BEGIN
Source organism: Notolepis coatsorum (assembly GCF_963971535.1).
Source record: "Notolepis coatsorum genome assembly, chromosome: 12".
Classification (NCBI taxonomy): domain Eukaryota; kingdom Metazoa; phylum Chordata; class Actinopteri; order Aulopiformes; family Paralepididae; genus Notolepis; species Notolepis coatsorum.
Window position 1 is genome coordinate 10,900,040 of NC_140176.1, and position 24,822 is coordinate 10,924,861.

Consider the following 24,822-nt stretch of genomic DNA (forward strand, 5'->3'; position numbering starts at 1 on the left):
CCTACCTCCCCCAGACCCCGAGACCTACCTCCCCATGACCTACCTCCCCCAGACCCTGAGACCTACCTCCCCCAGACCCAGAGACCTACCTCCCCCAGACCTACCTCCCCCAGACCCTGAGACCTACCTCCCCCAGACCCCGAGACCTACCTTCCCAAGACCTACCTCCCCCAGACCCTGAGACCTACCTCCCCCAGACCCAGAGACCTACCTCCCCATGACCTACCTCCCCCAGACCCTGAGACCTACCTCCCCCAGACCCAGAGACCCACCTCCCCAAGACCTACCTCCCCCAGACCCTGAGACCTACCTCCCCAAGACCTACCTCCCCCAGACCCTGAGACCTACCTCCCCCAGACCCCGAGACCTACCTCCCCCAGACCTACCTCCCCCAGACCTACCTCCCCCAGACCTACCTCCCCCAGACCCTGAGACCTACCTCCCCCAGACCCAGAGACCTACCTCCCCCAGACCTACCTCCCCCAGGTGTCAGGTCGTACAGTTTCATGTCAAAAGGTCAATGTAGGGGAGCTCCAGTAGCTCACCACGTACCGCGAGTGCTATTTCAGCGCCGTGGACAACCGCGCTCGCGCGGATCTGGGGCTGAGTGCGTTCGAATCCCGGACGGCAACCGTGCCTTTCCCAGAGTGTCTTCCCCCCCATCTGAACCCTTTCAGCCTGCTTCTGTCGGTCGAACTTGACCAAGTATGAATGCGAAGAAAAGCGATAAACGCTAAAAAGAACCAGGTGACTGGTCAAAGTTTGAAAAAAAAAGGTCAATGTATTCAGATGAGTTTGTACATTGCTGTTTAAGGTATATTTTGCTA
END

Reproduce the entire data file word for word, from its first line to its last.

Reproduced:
Source organism: Notolepis coatsorum (assembly GCF_963971535.1).
Source record: "Notolepis coatsorum genome assembly, chromosome: 12".
Classification (NCBI taxonomy): domain Eukaryota; kingdom Metazoa; phylum Chordata; class Actinopteri; order Aulopiformes; family Paralepididae; genus Notolepis; species Notolepis coatsorum.
Window position 1 is genome coordinate 10,900,040 of NC_140176.1, and position 24,822 is coordinate 10,924,861.

Consider the following 24,822-nt stretch of genomic DNA (forward strand, 5'->3'; position numbering starts at 1 on the left):
CCTACCTCCCCCAGACCCCGAGACCTACCTCCCCATGACCTACCTCCCCCAGACCCTGAGACCTACCTCCCCCAGACCCAGAGACCTACCTCCCCCAGACCTACCTCCCCCAGACCCTGAGACCTACCTCCCCCAGACCCCGAGACCTACCTTCCCAAGACCTACCTCCCCCAGACCCTGAGACCTACCTCCCCCAGACCCAGAGACCTACCTCCCCATGACCTACCTCCCCCAGACCCTGAGACCTACCTCCCCCAGACCCAGAGACCCACCTCCCCAAGACCTACCTCCCCCAGACCCTGAGACCTACCTCCCCAAGACCTACCTCCCCCAGACCCTGAGACCTACCTCCCCCAGACCCCGAGACCTACCTCCCCCAGACCTACCTCCCCCAGACCTACCTCCCCCAGACCTACCTCCCCCAGACCCTGAGACCTACCTCCCCCAGACCCAGAGACCTACCTCCCCCAGACCTACCTCCCCCAGGTGTCAGGTCGTACAGTTTCATGTCAAAAGGTCAATGTAGGGGAGCTCCAGTAGCTCACCACGTACCGCGAGTGCTATTTCAGCGCCGTGGACAACCGCGCTCGCGCGGATCTGGGGCTGAGTGCGTTCGAATCCCGGACGGCAACCGTGCCTTTCCCAGAGTGTCTTCCCCCCCATCTGAACCCTTTCAGCCTGCTTCTGTCGGTCGAACTTGACCAAGTATGAATGCGAAGAAAAGCGATAAACGCTAAAAAGAACCAGGTGACTGGTCAAAGTTTGAAAAAAAAAGGTCAATGTATTCAGATGAGTTTGTACATTGCTGTTTAAGGTATATTTTGCTA